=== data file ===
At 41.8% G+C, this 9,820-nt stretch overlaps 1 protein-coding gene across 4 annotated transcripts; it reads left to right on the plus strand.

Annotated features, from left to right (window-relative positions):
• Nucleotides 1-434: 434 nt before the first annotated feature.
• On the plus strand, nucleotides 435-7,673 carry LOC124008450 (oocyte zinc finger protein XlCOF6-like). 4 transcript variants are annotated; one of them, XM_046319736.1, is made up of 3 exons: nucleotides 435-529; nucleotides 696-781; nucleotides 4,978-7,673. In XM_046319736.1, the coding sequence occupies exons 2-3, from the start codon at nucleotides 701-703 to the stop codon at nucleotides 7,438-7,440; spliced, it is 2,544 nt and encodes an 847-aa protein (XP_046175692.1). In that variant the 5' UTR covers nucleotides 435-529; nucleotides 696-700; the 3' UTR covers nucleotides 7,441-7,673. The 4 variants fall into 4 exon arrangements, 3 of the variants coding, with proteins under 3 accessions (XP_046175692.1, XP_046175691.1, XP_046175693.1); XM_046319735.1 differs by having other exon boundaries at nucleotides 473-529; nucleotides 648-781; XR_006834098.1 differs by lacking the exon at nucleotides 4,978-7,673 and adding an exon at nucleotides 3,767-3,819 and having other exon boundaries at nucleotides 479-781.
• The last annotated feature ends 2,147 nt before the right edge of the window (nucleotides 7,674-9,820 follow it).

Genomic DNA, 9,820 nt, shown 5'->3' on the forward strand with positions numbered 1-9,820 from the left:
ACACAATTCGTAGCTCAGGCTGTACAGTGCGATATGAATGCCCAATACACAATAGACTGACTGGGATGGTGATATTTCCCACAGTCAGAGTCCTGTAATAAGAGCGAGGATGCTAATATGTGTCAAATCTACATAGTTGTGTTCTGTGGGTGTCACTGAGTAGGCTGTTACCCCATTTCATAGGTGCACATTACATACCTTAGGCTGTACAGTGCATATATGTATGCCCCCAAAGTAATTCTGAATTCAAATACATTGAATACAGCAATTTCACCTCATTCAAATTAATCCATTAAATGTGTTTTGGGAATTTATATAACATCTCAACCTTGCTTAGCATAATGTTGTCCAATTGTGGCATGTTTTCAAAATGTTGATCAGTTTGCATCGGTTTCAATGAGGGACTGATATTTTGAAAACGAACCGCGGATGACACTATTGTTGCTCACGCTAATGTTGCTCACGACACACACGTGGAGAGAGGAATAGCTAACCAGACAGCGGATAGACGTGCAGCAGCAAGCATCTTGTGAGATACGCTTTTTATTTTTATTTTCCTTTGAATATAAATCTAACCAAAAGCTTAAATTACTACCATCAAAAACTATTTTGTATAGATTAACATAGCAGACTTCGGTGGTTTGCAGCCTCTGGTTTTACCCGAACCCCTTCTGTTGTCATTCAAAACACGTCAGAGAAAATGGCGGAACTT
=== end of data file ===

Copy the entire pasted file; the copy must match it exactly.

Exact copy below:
At 41.8% G+C, this 9,820-nt stretch overlaps 1 protein-coding gene across 4 annotated transcripts; it reads left to right on the plus strand.

Annotated features, from left to right (window-relative positions):
• Nucleotides 1-434: 434 nt before the first annotated feature.
• On the plus strand, nucleotides 435-7,673 carry LOC124008450 (oocyte zinc finger protein XlCOF6-like). 4 transcript variants are annotated; one of them, XM_046319736.1, is made up of 3 exons: nucleotides 435-529; nucleotides 696-781; nucleotides 4,978-7,673. In XM_046319736.1, the coding sequence occupies exons 2-3, from the start codon at nucleotides 701-703 to the stop codon at nucleotides 7,438-7,440; spliced, it is 2,544 nt and encodes an 847-aa protein (XP_046175692.1). In that variant the 5' UTR covers nucleotides 435-529; nucleotides 696-700; the 3' UTR covers nucleotides 7,441-7,673. The 4 variants fall into 4 exon arrangements, 3 of the variants coding, with proteins under 3 accessions (XP_046175692.1, XP_046175691.1, XP_046175693.1); XM_046319735.1 differs by having other exon boundaries at nucleotides 473-529; nucleotides 648-781; XR_006834098.1 differs by lacking the exon at nucleotides 4,978-7,673 and adding an exon at nucleotides 3,767-3,819 and having other exon boundaries at nucleotides 479-781.
• The last annotated feature ends 2,147 nt before the right edge of the window (nucleotides 7,674-9,820 follow it).

Genomic DNA, 9,820 nt, shown 5'->3' on the forward strand with positions numbered 1-9,820 from the left:
ACACAATTCGTAGCTCAGGCTGTACAGTGCGATATGAATGCCCAATACACAATAGACTGACTGGGATGGTGATATTTCCCACAGTCAGAGTCCTGTAATAAGAGCGAGGATGCTAATATGTGTCAAATCTACATAGTTGTGTTCTGTGGGTGTCACTGAGTAGGCTGTTACCCCATTTCATAGGTGCACATTACATACCTTAGGCTGTACAGTGCATATATGTATGCCCCCAAAGTAATTCTGAATTCAAATACATTGAATACAGCAATTTCACCTCATTCAAATTAATCCATTAAATGTGTTTTGGGAATTTATATAACATCTCAACCTTGCTTAGCATAATGTTGTCCAATTGTGGCATGTTTTCAAAATGTTGATCAGTTTGCATCGGTTTCAATGAGGGACTGATATTTTGAAAACGAACCGCGGATGACACTATTGTTGCTCACGCTAATGTTGCTCACGACACACACGTGGAGAGAGGAATAGCTAACCAGACAGCGGATAGACGTGCAGCAGCAAGCATCTTGTGAGATACGCTTTTTATTTTTATTTTCCTTTGAATATAAATCTAACCAAAAGCTTAAATTACTACCATCAAAAACTATTTTGTATAGATTAACATAGCAGACTTCGGTGGTTTGCAGCCTCTGGTTTTACCCGAACCCCTTCTGTTGTCATTCAAAACACGTCAGAGAAAATGGCGGAACTT